Zoledronic acid, used as a supplemental therapy, helped mice with oral cancer retain twice as much bone as those on placebo therapy.
A drug currently approved for osteoporosis treatment has been shown to reduce bone loss in a study of mice with oral cancer, suggesting it could serve as an important supplemental therapy in patients with head and neck cancers that erode bone.
In this Ohio State University study, the drug treatment also was associated with smaller tumors — an unexpected result.
The drug, zoledronic acid, is known by the brand name Zometa. It is designed to inhibit bone resorption, the breaking down of bone caused by the release of a specific kind of cell.
Oral squamous cell carcinoma accounts for about 90 percent of all tumors in the mouth. The five-year survival rate for this form of cancer is 61 percent for all stages combined, according to the National Cancer Institute.
When these tumors form in the gums, their growth in the limited space of the mouth leads to bone loss in the jaw. In turn, bone erosion stimulates the cancer to grow. Scientists call this phenomenon, driven in part by the release of cancer stimulatory compounds from bone, a vicious cycle that occurs in this and other forms of cancer. So even though bone loss itself is not life-threatening, loss of bone means the tumor is continuing to grow.
“The goal is to stop the vicious cycle,” said Thomas Rosol, professor of veterinary biosciences at Ohio State and senior author of the study. “Chemotherapy, radiation and surgery are all used to treat head and neck cancers. Zoledronic acid is a very safe drug and all it does is block bone resorption, so patients could receive all of the standard treatments, and this drug could be added as an additional benefit. That’s the overall concept.”
Further animal and human studies would be required to determine the proper dose and assure the drug’s safety and effectiveness, he said.
The researchers injected mice with oral squamous cell carcinoma cells from cats to create a disease model for the study. They assigned mice to one of four groups: animals with and without tumors that received a placebo treatment, and mice with and without tumors that received a zoledronic acid treatment.
Animals treated with the drug retained twice as much total bone as did mice with cancer that were untreated. The bone that was present after treatment was a combination of reduced loss of pre-existing bone and an increase in new bone formation, said Rosol, also an investigator in Ohio State’s Comprehensive Cancer Center.
Powerful images of the animals’ skulls revealed that the bone loss was so severe in some untreated animals with cancer that their tooth roots were exposed. In comparison, animals with cancer that received the drug retained enough bone to keep the tooth roots covered with bone. Overall, on average, mice with cancer that received the drug treatment retained enough bone to match the amount of total bone in mice without tumors.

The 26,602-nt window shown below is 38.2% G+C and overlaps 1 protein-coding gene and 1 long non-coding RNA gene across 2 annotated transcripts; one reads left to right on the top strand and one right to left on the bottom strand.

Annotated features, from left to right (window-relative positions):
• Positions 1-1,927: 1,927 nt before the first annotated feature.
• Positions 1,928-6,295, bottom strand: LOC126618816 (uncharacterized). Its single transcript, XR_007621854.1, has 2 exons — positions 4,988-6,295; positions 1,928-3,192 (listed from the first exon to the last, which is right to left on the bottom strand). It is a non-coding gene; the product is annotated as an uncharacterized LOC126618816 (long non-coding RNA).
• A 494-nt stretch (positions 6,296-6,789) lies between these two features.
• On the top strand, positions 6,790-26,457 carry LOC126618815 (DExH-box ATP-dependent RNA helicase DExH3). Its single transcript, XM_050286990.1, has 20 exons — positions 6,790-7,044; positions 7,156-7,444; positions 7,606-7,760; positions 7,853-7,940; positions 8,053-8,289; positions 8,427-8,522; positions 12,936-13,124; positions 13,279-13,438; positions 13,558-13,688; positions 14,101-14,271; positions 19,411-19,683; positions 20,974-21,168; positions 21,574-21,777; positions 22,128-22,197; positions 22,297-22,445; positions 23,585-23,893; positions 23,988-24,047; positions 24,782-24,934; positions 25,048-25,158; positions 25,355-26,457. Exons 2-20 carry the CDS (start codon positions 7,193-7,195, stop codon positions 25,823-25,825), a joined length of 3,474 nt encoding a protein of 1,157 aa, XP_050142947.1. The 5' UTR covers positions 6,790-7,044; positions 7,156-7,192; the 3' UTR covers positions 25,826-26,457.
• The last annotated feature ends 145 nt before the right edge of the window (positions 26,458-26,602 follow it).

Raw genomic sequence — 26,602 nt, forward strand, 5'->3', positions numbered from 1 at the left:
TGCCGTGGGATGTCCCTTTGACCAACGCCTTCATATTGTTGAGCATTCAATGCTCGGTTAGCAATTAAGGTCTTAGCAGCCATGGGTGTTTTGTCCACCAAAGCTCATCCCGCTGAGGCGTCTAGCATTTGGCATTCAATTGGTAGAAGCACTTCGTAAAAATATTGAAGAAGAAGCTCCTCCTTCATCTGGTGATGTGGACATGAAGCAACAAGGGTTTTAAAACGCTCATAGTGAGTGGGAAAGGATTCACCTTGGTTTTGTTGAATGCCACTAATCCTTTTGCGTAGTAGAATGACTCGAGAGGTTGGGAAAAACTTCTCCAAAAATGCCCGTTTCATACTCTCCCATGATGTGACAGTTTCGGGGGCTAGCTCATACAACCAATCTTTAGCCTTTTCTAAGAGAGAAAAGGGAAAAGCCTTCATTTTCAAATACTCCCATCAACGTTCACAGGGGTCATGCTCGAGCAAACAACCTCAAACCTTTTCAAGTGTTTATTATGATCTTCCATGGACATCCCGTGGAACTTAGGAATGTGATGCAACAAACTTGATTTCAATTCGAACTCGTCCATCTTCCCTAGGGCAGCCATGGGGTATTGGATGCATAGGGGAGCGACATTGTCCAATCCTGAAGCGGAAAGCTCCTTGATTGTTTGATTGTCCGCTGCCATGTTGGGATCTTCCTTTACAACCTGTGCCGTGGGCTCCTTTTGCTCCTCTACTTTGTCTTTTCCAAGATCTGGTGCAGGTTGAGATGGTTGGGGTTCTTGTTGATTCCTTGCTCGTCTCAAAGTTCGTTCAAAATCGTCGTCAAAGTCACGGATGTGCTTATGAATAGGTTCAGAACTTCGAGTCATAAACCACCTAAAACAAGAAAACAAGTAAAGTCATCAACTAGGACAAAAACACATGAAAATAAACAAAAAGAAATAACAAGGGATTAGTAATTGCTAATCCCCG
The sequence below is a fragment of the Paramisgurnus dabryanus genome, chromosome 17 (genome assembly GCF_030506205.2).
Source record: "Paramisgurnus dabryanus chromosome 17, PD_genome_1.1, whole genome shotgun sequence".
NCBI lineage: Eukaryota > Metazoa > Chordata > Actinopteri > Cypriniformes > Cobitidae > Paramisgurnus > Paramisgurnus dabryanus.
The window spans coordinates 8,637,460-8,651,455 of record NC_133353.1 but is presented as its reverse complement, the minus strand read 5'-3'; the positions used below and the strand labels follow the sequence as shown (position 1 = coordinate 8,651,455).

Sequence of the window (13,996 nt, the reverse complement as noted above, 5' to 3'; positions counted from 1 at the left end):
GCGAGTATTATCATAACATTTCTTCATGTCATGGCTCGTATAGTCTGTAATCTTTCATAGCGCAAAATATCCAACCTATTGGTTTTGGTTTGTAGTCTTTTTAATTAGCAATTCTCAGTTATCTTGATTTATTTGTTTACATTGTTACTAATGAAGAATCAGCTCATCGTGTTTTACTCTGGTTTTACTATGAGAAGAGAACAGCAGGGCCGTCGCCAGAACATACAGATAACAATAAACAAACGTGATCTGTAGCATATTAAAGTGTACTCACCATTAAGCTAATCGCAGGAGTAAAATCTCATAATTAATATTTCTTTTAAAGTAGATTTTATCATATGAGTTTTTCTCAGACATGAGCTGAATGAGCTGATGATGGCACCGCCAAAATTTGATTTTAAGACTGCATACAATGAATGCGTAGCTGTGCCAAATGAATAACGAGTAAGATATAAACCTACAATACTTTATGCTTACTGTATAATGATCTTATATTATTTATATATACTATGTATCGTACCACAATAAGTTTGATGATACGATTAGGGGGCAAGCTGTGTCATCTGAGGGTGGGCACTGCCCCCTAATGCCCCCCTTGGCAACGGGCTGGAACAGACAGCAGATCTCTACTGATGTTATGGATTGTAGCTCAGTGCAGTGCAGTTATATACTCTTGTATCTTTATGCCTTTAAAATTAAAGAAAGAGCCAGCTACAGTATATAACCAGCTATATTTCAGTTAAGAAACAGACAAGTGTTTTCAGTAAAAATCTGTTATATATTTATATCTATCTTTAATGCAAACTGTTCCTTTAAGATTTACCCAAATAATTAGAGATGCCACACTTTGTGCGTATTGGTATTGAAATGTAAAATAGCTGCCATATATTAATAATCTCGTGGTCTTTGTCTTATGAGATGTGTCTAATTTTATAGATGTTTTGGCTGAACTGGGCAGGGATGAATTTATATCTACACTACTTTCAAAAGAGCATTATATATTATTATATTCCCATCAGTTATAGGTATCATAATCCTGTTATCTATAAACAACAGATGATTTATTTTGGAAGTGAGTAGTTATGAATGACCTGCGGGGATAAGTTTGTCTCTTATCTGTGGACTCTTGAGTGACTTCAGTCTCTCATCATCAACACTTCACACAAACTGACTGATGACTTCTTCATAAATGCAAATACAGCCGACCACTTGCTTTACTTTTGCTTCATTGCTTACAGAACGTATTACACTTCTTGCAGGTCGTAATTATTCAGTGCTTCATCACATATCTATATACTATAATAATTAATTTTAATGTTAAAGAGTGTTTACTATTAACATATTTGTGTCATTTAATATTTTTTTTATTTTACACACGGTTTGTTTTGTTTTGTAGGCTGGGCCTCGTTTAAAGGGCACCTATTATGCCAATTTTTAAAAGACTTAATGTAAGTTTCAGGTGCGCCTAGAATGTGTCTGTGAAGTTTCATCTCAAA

“When there is bone loss, there is formation of new bone to try to compensate for the loss,” Rosol said. “The new bone is not perfect, but importantly, drug treatment prevented loss of both pre-existing normal bone and the new bone that formed.”
The retention of bone was attributed at least in part to the drug’s ability to reduce the number of activated osteoclasts by 52 percent at sites where the tumor and bone met. Osteoclasts are the cells that are responsible for bone resorption.
The cancer cells that were injected into the mice had been altered to contain a protein that creates light so the scientists could track development of the tumors. At day 28, the tumors treated with zoledronic acid were, on average, at least 14 percent smaller than were tumors that were left untreated.
“With less bone resorption, there might be less stimulation of the tumor,” Rosol said. “So if you slow down bone loss, it’s not as suitable an environment for the cancer to progress. We were not trying to cure the cancer, but what we’re showing is that even with no other therapy than zoledronic acid, the disease is better.”
Rosol also noted that in the course of this research, an Ohio State graduate student developed the first mouse model of oral squamous cell carcinoma that leads to bone loss. Chelsea Martin, lead author of the study and a doctoral student in veterinary biosciences at the time, determined which kinds of cancer cells to use and where to inject them to produce the same cancer development in mice that is experienced by human patients.
“This new model mimics the disease very well,” Rosol said.
It turns out that oral squamous cell carcinoma is also a common disease in cats. Knowing this, Martin, now a postdoctoral researcher in molecular and cellular biochemistry at Ohio State, produced the animal disease model by injecting oral cancer cells from a cat into the gums above the front teeth of mice whose immune systems were suppressed.
Source: Ohio State University